In the last few years, we have seen huge advances in the field of genetics. (See below for a mini-primer on genetics.) We’re rapidly discovering more and more about what individual genes do, but genes are not the only players.
Nutrigenomics is the study of the effects of foods on gene expression.
Just because you have a gene, your body isn’t necessarily ever going to use it.
Genes require an environmental trigger to be turned on or off. For those genes that are helpful to your body, it’s ideal to foster an environment that allows them to do their thing. For those genes that are not necessarily great, it’s ideal to avoid long-term exposure to the triggers that cause them to be expressed.
If someone has a bunch of “bad” genes that create conditions that encourage disease, there’s no guarantee that person will develop a disease. Lung cancer is a commonly-used example because some genes that are involved in lung cancer can’t be switched on without the right environmental trigger (cigarette smoke, excessive factory farts or asbestos). Similarly, “good” and “regular old” genes operate best when their environment provides plenty of what they need. (Learn about options for genetic testing.)
This is what I’m talking about when I say “environment”: air, water, food, movement/ exercise, bacterial flora (probiotics), emotional/mental state, sunshine, physical touch and social interactions. Stated more generally, your environment consists of anything that changes the biochemistry inside your body. Of course, the ideal environment provides more of what a body needs and less of what holds it back.
Nutrigenomics focuses on the nutritional aspect of your environment– how food affects the expression of your genetic code. Certain components of food ask your DNA to untwist so that a copy of a specific section of genetic code can be made. That genetic code is used as a blueprint to create a protein, and that protein is used to make the body’s machinery work. The result can either support health, or fight against it.
Would you like a couple general examples of Nutrigenomics? Assuming you said yes, here you go!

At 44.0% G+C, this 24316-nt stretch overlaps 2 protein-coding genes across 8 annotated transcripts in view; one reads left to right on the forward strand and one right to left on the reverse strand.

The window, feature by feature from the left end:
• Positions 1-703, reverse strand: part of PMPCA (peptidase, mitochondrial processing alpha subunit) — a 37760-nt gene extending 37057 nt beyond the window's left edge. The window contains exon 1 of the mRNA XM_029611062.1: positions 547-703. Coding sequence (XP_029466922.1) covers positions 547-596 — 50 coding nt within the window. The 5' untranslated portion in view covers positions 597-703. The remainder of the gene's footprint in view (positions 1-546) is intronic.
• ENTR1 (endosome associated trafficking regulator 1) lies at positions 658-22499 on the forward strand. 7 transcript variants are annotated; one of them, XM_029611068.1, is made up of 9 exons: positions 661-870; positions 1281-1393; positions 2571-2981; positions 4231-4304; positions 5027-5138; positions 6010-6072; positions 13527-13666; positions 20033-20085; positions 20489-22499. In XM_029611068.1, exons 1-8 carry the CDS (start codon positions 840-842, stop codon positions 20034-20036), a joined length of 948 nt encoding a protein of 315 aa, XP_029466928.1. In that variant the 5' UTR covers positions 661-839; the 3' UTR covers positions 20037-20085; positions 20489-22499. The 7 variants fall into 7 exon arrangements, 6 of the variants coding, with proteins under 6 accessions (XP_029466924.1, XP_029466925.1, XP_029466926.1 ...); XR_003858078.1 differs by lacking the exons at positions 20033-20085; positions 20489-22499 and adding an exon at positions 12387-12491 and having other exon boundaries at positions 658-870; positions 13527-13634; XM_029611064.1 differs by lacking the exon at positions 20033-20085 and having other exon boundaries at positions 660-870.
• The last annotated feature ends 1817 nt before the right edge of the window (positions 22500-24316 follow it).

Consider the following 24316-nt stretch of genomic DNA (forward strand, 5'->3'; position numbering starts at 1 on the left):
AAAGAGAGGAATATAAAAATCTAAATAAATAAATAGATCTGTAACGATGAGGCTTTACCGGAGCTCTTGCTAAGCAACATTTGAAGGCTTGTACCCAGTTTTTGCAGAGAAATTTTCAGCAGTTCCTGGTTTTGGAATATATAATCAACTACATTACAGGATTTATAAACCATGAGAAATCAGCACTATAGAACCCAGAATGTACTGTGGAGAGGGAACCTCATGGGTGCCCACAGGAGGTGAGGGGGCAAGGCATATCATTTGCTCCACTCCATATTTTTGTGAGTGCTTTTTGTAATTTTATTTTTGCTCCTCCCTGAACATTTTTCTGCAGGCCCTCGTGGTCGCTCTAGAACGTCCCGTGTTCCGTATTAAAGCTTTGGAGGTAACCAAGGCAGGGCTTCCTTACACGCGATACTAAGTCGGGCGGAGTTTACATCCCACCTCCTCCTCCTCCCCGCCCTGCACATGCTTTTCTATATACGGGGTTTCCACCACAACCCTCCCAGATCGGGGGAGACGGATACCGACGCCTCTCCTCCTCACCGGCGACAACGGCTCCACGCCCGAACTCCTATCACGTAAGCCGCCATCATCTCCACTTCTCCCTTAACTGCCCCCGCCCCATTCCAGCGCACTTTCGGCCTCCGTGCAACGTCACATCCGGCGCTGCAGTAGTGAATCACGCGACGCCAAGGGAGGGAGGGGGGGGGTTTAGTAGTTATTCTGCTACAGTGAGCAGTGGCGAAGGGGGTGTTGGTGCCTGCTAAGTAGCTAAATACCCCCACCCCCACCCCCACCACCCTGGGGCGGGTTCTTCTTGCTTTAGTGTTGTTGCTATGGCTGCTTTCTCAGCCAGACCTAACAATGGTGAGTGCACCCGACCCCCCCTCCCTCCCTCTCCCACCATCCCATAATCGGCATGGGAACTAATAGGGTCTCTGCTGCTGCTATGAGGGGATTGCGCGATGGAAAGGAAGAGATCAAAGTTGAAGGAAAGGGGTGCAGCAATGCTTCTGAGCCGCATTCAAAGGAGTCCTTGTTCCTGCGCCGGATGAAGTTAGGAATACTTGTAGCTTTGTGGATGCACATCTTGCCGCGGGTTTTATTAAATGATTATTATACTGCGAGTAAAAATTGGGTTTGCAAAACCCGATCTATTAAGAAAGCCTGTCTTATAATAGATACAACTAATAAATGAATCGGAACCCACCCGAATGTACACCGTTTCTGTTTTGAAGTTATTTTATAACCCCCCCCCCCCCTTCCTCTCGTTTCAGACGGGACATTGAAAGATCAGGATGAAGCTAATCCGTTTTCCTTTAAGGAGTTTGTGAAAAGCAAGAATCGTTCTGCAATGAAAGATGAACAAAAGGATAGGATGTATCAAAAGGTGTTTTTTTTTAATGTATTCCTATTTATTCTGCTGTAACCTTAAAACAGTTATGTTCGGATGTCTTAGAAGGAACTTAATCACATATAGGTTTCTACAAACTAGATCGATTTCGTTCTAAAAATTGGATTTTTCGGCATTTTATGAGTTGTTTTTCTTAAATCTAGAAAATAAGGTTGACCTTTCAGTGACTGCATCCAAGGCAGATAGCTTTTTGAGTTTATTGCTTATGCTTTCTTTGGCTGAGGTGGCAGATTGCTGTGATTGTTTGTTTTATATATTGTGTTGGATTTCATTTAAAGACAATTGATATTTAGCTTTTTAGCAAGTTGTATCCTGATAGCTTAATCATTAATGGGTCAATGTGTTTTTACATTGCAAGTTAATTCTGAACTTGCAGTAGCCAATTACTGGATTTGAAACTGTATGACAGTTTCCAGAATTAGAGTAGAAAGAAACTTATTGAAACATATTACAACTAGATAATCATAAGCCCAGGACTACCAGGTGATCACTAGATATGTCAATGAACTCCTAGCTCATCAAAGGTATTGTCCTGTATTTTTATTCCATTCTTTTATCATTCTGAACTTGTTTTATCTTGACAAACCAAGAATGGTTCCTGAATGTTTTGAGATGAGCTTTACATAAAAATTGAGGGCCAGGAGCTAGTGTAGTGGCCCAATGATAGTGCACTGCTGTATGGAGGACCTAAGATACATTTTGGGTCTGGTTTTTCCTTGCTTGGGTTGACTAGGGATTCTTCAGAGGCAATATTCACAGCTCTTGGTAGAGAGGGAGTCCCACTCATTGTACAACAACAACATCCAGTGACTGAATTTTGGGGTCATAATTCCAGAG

- 1) Cruciferous vegetables (I’m talking broccoli, kale, arugula, cauliflower, Brussels spouts, etc). Components in these leafy beauties give your body the ability to turn on genes involved with your immune system. Multiple studies indicate that higher intake of cruciferous veggies is associated with decreased cancer risk. (link1, link2, link3)
- 2) Let’s say a body thrives on a diet with moderate amounts of protein, but that person’s diet is very carb-heavy. If a body operates best when its internal environment contains protein-sourced compounds, that body cannot thrive while eating a high-carb diet. Why? It’s harder for that body to turn on the genes involved with immunity, detox, hormone production, mood and more. It’s is like putting gasoline in a diesel engine: if a machine is built for one kind of fuel, anything else will make it sputter and perform suboptimally.
A recent clinical trial shows that people who receive nutrition advice tailored to their genetic profile lost 76% more weight.
DNA provides powerful potential, but it’s happy to just sit around. Like a wise guru, it requires that your body ask it to unwind and expose the genetic code within. The requests your body makes of your DNA are driven by the environment. Most of these environment-focused requests are temporary and change along with the environment.
But some of these requests are flagged to be long-lasting. And, depending on the severity and/or timing of an environmental aspect, effects can become permanent enough to get passed on to the next generation.
Epigenetics (meaning “above genetics”) is the study of molecules that attach to DNA to affect their expression. These molecules are not official parts of the genetic code, but some are inheritable!
- Methyl groups attach to DNA to activate or repress genes.
- Molecules can attach to histones, which are like spools around which DNA is wound like thread.
- Transposons are fragments of DNA, which can jump from one section of a chromosome to another, ostensibly to rapidly reorganize genes in response to environmental stress. >>
- A decision about which genes to switch on or off can change in as fast as thirty minutes. Stress and emotions are usually a contributing factor in this short timeframe.
Humans share over 90% of our genome with apes <insert joke about your uncle here>. But the huge difference comes in how those genes are managed and expressed. We have ~30,000 genes, but only 2% of the entire genome is made up of genes. The 98% remaining is what used to be called “Junk DNA”. It turns out this not-junk DNA provides instructions for how genes are directed and controlled… pretty outrageously important.